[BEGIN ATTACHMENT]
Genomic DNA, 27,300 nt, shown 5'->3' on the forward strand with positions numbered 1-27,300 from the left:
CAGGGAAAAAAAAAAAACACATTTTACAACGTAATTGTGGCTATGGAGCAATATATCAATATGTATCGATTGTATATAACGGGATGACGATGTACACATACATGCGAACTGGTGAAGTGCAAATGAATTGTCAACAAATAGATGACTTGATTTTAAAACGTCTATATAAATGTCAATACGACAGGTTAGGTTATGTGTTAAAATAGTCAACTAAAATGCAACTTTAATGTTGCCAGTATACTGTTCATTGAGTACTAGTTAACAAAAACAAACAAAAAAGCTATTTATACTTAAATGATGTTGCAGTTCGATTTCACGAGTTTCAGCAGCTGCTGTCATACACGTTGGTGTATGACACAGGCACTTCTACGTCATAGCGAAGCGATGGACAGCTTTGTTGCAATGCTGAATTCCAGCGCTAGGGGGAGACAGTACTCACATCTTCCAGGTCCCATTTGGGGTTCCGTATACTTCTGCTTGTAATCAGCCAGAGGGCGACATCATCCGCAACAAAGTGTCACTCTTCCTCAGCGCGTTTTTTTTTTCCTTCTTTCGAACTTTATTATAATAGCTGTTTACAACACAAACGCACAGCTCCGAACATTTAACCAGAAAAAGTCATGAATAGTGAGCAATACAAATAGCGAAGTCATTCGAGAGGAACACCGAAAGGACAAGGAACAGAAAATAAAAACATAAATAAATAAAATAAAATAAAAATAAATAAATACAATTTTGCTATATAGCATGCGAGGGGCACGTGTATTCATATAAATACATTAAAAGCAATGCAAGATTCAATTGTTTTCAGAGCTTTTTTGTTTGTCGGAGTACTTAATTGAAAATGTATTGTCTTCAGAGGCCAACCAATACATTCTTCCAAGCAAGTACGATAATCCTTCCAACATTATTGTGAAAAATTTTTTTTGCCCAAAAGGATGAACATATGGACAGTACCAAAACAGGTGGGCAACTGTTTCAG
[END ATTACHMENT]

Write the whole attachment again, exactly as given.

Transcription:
Genomic DNA, 27,300 nt, shown 5'->3' on the forward strand with positions numbered 1-27,300 from the left:
CAGGGAAAAAAAAAAAACACATTTTACAACGTAATTGTGGCTATGGAGCAATATATCAATATGTATCGATTGTATATAACGGGATGACGATGTACACATACATGCGAACTGGTGAAGTGCAAATGAATTGTCAACAAATAGATGACTTGATTTTAAAACGTCTATATAAATGTCAATACGACAGGTTAGGTTATGTGTTAAAATAGTCAACTAAAATGCAACTTTAATGTTGCCAGTATACTGTTCATTGAGTACTAGTTAACAAAAACAAACAAAAAAGCTATTTATACTTAAATGATGTTGCAGTTCGATTTCACGAGTTTCAGCAGCTGCTGTCATACACGTTGGTGTATGACACAGGCACTTCTACGTCATAGCGAAGCGATGGACAGCTTTGTTGCAATGCTGAATTCCAGCGCTAGGGGGAGACAGTACTCACATCTTCCAGGTCCCATTTGGGGTTCCGTATACTTCTGCTTGTAATCAGCCAGAGGGCGACATCATCCGCAACAAAGTGTCACTCTTCCTCAGCGCGTTTTTTTTTTCCTTCTTTCGAACTTTATTATAATAGCTGTTTACAACACAAACGCACAGCTCCGAACATTTAACCAGAAAAAGTCATGAATAGTGAGCAATACAAATAGCGAAGTCATTCGAGAGGAACACCGAAAGGACAAGGAACAGAAAATAAAAACATAAATAAATAAAATAAAATAAAAATAAATAAATACAATTTTGCTATATAGCATGCGAGGGGCACGTGTATTCATATAAATACATTAAAAGCAATGCAAGATTCAATTGTTTTCAGAGCTTTTTTGTTTGTCGGAGTACTTAATTGAAAATGTATTGTCTTCAGAGGCCAACCAATACATTCTTCCAAGCAAGTACGATAATCCTTCCAACATTATTGTGAAAAATTTTTTTTGCCCAAAAGGATGAACATATGGACAGTACCAAAACAGGTGGGCAACTGTTTCAG